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INTERVIEW: Sunderland & St Mirren supporter adds insight on what Jack Ross can bring to Wearside

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A Sunderland season card holder and St Mirren shareholder gives his thoughts on the kind of miracle that Jack Ross performed as manager of St Mirren.

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Jack Ross arrives at Sunderland as the first manager in well over two decades where you can say safely that he’s not a ‘big name’ appointment - something which is completely unfamiliar to supporters of this football club as we head into the uncertainty of the third tier in English football.

So, as always, it’s important that we hear the views of people that know the man best in order to try and formulate our expectations, and to work out whether or not the person we are getting is the right fit not only for this football club but for the owners that have a vision for where they’d like to see Sunderland head in the coming years.

Aside from this piece we’ll be hearing from other St. Mirren supporters over the coming days, but to try and shine some light on the subject we bring to you the views of a man that has a keen interest in both football clubs - Sunderland season card holder and St. Mirren shareholder Iain Lockney.

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Iain is by no means a huge St Mirren supporter, but bought shares in the club spontaneously years ago when they sold them - and has retained a keen interest in the Buddies ever since.

He’s a massive Lads fan, so the news that the former Hartlepool defender is set to take over the reins on Wearside went down a storm with him - particularly since he’s become familiar with Ross in recent years.

As Iain explains, the 41-year old took over the then Scottish Championship club at an incredibly low ebb and was able to turn them around, all whilst operating on a tight and difficult budget:

Ross took over with St. Mirren at the foot of the Scottish Championship, following Alex Rae’s rather calamitous reign in charge.

After a shaky start and a January transfer window that saw many players leave and come into the club St. Mirren had stayed up despite the odds and were Scottish Challenge Cup finalists.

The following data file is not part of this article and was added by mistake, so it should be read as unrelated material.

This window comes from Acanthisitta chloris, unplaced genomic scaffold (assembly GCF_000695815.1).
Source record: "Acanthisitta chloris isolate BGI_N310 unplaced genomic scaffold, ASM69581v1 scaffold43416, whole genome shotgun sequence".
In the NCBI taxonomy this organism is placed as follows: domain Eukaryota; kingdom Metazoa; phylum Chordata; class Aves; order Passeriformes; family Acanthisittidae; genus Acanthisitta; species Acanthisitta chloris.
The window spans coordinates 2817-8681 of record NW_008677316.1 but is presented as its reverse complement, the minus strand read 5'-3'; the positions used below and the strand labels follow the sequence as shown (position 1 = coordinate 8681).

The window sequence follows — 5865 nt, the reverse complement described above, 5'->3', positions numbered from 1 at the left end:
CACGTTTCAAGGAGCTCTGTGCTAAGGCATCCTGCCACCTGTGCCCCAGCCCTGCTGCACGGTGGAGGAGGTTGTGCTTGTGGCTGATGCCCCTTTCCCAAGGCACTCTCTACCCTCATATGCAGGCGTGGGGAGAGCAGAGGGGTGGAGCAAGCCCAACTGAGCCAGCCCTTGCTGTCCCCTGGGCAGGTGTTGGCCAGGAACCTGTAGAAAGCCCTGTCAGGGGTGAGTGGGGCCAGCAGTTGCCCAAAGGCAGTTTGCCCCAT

The following season was also an odds defying feat as St. Mirren finished the season as champions, 12 points ahead of Livingston and losing just 8 times. They were top of the table in December and never looked back.

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One of the many tasks that Ross faces is successfully incorporating Sunderland’s young players into his squad next season, and Lockney adds that his ability to do just that at St Mirren meant they experienced success not only on the pitch, but off it:

His work with the youth prospects at St. Mirren was key, the breakthrough of Kyle Magennis into the squad and getting him to sign a new contract was paramount to the club’s success.

He would often utilise his youth setup at the club bringing several young lads over the course of the season.

Stevie Mallan, Kyle McAllister and Lewis Morgan were two other younger players who performed well under Ross and they were snapped up by Barnsley, Derby and Celtic.

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Supporters will be keen to see Sunderland - for the first time in years - play a brand of attacking and exciting football as we usher in a new era at the club, and Lockney promises that the Scot does indeed prefer his sides to take the game to their opponents:

Contrary to Rae’s tactics, Ross wanted his side to be the opposite; very easy on the eye and effective at playing the ball out from the back, and caring about the shirt.

He encourages players to keep it on the deck and liked playing attacking football - winning many games 3-0 or 3-1. If we’re 1-0 down, he’s not one of these managers who will sit back.

He’ll go for it, so sometimes St. Mirren did lose 3-0 or 4-0. He’ll chase a game.

And, above all else, Ross is a fine man-manager who more often than not has his players enjoying their football - both on a match day and on the training pitch:

All of his players speak very highly of him in terms of both playing under and training with - even just those that he got on loan.

Sunderland supporters will be hoping that Ross is not only able to impart his managerial nous on a football club far bigger than St Mirren, but that he’s also able to develop further and fulfill his potential whilst he’s the man tasked with restoring our club to its former greatness.

Nobody is expecting his task to be an easy one, but Ross comes very highly-tipped, ambitious and with a career that’s on a sharp upward trajectory - all things that should give hope to a fanbase waiting for their next messiah.